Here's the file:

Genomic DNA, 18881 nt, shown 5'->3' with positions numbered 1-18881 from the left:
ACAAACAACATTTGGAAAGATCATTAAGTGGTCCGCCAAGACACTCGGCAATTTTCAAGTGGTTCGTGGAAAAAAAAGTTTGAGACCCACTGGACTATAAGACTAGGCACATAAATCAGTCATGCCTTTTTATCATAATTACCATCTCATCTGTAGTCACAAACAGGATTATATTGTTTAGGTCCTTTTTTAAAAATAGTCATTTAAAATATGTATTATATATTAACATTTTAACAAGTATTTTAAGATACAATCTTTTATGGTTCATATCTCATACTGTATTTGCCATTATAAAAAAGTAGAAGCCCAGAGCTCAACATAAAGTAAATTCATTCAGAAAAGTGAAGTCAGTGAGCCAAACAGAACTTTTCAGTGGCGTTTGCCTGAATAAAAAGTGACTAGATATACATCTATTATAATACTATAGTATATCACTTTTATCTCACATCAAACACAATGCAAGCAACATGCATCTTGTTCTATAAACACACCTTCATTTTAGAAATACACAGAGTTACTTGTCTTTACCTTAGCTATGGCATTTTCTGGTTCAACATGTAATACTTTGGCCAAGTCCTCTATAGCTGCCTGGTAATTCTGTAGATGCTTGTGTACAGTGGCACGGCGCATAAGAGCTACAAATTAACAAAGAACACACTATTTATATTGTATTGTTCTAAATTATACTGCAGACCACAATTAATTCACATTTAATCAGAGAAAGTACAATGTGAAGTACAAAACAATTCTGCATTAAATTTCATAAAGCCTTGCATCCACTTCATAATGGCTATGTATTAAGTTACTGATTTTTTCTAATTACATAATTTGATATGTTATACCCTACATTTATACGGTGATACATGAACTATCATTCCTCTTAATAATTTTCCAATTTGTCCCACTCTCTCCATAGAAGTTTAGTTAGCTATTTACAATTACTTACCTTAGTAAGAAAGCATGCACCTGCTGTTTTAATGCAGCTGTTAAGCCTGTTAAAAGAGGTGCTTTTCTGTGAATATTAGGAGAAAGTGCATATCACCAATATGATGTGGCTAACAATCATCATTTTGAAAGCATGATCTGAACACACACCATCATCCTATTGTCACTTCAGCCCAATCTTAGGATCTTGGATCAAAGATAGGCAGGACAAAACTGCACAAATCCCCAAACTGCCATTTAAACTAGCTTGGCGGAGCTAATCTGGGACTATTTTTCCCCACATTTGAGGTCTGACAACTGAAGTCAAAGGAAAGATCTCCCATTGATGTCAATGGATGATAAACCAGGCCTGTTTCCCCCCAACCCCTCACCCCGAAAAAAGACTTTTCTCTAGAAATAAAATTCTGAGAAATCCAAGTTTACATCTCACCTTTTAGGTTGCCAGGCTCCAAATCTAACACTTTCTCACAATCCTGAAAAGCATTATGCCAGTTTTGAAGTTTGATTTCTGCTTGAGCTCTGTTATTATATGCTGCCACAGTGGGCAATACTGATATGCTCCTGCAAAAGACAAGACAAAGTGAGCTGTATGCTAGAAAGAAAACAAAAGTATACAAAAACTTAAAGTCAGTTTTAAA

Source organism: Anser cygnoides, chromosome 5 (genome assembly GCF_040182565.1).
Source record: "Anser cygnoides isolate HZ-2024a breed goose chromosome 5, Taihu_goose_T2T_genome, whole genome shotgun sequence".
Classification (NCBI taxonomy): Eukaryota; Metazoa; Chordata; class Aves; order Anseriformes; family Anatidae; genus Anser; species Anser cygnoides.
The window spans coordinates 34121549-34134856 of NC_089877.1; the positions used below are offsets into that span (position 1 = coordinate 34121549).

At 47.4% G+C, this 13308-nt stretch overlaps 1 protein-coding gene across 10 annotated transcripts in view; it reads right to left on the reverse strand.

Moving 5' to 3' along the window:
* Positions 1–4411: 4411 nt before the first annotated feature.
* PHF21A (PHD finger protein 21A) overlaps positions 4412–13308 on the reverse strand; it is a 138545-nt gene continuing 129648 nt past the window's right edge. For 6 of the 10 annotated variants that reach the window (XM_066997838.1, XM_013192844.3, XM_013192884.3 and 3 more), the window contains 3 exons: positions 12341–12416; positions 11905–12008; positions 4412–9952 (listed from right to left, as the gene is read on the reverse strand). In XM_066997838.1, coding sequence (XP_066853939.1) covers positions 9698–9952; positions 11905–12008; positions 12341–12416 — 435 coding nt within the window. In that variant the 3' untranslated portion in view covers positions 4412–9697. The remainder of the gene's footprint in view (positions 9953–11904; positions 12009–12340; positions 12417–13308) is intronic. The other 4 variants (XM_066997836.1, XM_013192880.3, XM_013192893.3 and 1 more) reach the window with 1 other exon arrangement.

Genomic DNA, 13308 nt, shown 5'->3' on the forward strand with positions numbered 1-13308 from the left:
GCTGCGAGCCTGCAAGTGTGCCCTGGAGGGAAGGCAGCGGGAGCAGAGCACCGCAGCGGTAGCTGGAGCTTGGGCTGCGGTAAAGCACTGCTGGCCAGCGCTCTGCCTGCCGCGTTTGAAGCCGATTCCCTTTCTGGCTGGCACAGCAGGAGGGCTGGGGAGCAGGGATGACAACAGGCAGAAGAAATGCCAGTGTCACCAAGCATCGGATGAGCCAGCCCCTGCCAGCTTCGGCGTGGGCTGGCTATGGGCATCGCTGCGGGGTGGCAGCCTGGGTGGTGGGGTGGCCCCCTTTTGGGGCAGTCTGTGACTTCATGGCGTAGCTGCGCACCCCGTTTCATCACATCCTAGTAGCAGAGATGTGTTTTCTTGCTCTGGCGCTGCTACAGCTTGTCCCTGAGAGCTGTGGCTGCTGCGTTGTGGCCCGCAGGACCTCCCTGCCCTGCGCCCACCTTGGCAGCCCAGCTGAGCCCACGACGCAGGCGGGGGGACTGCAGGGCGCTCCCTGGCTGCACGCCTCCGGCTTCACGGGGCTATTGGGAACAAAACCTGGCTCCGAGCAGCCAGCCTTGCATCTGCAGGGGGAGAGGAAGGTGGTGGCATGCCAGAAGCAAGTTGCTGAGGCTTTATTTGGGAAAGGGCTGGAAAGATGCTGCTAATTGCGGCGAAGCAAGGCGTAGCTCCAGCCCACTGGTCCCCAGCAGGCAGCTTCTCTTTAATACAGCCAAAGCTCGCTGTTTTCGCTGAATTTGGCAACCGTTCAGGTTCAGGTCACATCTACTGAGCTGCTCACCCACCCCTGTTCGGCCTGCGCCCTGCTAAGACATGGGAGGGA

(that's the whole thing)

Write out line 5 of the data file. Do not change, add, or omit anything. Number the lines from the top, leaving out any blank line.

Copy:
Classification (NCBI taxonomy): Eukaryota; Metazoa; Chordata; class Aves; order Anseriformes; family Anatidae; genus Anser; species Anser cygnoides.